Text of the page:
Logistic regression analysis with enter selection was performed to estimate the predictive ability of serum ferritin levels for T2DM. After adjusting for age, sex, BMI, total cholesterol (TC), TG, high-density lipoprotein cholesterol (HDL-c), LDL-c, eGFR, and history of HBP, serum ferritin (the high ferritin group vs the low ferritin group, 1.304 (1.03–1.651), P < 0.05) were independent risk factors for T2DM (Table 2).

Table 2

Logistic regression analysis (enter method) to determine the risk factors for T2DM in the study compared with non-T2DM.

Total
OR (95% CI)P
Gender
 MaleReference
 Female0.932 (0.725–1.198)0.584
Age1.051 (1.031–1.072)<0.001
BMI1.005 (0.97–1.04)0.791
TC1.086 (0.799–1.475)0.598
TG1.1 (0.959–1.263)0.174
HDL0.829 (0.484–1.42)0.496
LDL1.342 (0.865–2.08)0.189
eGFR1.001 (0.995–1.007)0.72
HBP
 NoReference
 Yes2.012 (1.567–2.584)< 0.001
Ferritina
 1stReference
 2st1.304 (1.03–1.651)0.027

aA median split (based on serum ferritin levels, the cut-off level, 211.5 ng/mL) was used to divide the participants into low and high serum ferritin groups.

Cr, creatinine; DBP, diastolic blood pressure; eGFR, glomerular filtration rate; HBP, high blood pressure; HDL-c, high-density lipoprotein cholesterol; LDL-c, low-density lipoprotein cholesterol; SBP, systolic blood pressure; TC, total cholesterol; TG, triglyceride.

To eliminate the influence of medication on the results, logistic regression analysis in participants without medication was performed in the subgroup. The results showed that serum ferritin level was an independent risk factor for T2DM in the subgroups (Table 3).

Table 3

Logistic regression analysis (enter method) was performed in the subgroup to determine the risk factors for T2DM in participants without medication.

Participants without antihyperglycemic therapyParticipants without antihypertensive therapyParticipants without lipid lowering therapy
OR (95% CI)POR (95% CI)POR (95% CI)P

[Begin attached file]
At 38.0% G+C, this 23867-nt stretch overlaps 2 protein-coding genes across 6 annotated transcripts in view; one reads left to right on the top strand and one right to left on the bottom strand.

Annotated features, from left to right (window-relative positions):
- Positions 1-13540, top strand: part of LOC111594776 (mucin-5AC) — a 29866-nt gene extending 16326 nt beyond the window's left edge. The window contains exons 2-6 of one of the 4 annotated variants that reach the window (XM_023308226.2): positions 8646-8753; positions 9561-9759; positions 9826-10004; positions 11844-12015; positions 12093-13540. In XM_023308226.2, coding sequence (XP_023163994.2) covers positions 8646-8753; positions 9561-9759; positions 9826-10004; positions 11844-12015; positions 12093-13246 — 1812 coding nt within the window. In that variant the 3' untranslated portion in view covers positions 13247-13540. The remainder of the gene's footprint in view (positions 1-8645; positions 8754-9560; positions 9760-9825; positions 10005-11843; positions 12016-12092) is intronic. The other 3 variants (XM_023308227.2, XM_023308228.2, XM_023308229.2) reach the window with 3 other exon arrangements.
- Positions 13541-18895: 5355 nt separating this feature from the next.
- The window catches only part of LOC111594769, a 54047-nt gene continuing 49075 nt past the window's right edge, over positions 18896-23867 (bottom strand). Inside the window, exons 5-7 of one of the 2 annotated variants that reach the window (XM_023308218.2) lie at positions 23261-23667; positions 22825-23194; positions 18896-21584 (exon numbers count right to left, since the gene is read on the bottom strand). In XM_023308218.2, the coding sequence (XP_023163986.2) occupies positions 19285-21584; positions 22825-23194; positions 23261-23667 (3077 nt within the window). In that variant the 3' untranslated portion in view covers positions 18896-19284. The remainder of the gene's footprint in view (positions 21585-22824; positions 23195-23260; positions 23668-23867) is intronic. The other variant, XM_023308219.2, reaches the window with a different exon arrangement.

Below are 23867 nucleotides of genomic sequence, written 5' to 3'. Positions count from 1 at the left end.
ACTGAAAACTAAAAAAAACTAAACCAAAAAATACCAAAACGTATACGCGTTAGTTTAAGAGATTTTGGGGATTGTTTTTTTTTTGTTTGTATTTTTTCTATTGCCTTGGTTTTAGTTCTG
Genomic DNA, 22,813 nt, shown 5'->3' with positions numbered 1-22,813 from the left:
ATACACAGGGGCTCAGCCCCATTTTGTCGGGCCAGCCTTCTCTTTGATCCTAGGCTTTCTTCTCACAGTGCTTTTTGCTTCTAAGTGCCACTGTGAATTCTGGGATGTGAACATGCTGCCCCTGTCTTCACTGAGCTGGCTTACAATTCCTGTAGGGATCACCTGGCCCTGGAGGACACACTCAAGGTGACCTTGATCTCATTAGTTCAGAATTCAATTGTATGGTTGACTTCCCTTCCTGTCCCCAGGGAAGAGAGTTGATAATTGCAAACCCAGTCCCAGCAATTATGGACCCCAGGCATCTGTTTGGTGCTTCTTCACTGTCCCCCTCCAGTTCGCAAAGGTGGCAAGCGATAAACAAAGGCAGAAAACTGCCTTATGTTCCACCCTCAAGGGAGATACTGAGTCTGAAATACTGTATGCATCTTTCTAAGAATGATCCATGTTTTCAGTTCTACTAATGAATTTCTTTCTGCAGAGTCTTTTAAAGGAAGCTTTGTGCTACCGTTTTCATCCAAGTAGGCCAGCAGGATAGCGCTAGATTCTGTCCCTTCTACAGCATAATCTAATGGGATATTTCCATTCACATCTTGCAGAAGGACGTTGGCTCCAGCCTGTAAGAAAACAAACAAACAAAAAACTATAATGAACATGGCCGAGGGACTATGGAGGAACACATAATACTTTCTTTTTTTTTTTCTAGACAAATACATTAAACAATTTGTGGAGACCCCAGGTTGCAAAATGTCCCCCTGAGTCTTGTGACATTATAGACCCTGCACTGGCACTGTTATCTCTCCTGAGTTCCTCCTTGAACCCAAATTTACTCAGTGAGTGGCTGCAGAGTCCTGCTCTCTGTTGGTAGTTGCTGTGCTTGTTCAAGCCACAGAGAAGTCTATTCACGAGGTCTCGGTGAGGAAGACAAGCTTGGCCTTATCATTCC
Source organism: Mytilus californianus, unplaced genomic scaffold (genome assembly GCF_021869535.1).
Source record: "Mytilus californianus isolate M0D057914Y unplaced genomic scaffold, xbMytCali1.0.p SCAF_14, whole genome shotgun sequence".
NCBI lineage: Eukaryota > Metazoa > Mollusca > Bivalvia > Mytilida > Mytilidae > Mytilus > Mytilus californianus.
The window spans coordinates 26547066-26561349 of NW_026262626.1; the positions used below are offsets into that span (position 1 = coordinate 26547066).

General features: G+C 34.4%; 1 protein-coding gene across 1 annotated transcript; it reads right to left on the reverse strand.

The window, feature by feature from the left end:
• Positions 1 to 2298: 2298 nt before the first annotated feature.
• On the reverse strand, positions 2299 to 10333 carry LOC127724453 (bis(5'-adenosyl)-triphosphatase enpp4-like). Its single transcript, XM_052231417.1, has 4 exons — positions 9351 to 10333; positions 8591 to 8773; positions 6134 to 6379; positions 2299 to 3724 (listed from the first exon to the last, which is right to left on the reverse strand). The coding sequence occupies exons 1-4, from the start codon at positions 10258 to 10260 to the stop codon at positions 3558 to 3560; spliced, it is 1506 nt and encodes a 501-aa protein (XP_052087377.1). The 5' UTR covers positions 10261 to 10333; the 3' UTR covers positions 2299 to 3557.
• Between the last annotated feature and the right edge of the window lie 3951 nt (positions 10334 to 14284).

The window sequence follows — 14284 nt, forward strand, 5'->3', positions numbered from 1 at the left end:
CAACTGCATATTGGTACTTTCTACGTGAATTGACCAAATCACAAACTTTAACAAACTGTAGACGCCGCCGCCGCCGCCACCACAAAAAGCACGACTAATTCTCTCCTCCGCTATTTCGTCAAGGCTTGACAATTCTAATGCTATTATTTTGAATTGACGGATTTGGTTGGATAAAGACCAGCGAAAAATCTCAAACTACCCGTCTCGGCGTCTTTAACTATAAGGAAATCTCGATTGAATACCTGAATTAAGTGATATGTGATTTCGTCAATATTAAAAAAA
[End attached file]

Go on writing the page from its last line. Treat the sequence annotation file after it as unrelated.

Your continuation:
Gender
 MaleReference
 Female0.787 (0.557–1.111)0.1731.249 (0.825–1.891)0.2940.927 (0.72–1.195)0.561
Age1.052 (1.025–1.081)<0.0011.08 (1.045–1.116)<0.0011.053 (1.032–1.074)<0.001
BMI1.031 (0.984–1.081)0.2031.023 (0.966–1.083)0.441.007 (0.972–1.043)0.711
TC1.355 (0.899–2.042)0.1470.853 (0.494–1.472)0.5671.09 (0.801–1.485)0.582
TG1.095 (0.921–1.301)0.3051.607 (1.194–2.163)0.0021.11 (0.967–1.275)0.139
HDL0.654 (0.315–1.359)0.2551.808 (0.716–4.564)0.210.875 (0.509–1.505)0.629
LDL0.998 (0.556–1.793)0.9951.868 (0.879–3.97)0.1041.35 (0.868–2.099)0.183
eGFR1.004 (0.995–1.012)0.3970.998 (0.988–1.009)0.7691.001 (0.995–1.007)0.747
HBP
 NoReference
 Yes1.466 (1.05–2.046)0.0252.007 (1.272–3.168)0.0031.968 (1.529–2.533)<0.001
Ferritin
 1stReference
 2st1.477 (1.072–2.034)0.0171.521 (1.034–2.237)0.0331.304 (1.028–1.653)0.029

Cr, creatinine; DBP, diastolic blood pressure; eGFR, glomerular filtration rate; HBP, high blood pressure; HDL-c, high-density lipoprotein cholesterol; LDL-c, low-density lipoprotein cholesterol; SBP, systolic blood pressure; TC, total cholesterol; TG, triglyceride.

Effect of STZ administration and HFD on body weight, fasting glucose, and glucose tolerance

The rats exhibited diabetic profiles with reduced body weight and hyperglycemia (Fig. 3A and B) after STZ and STZ + HFD administration. All rats were subjected to IPGTT at the end of 12th week, and the blood glucose was measured at 0, 30, 60, 90, and 120 min after administration of 50% glucose solution (2 g/kg body weight). A significant increase in the blood glucose of rats in the STZ group was observed at different IPGTT times, as well as in the rats of the HFD+STZ group, accompanied by higher AUCs (area under curve) in the diabetic rats than in the normal rats (P < 0.01) (Fig. 3C and D). HOMA-insulin resistance (IR) of rats in the STZ and HFD+STZ groups was significantly higher than that of the control group (P < 0.001) (Fig. 3F). The serum insulin levels of rats in the STZ and HFD+STZ groups were both lower than that of the control group (P < 0.01) (Fig. 3E).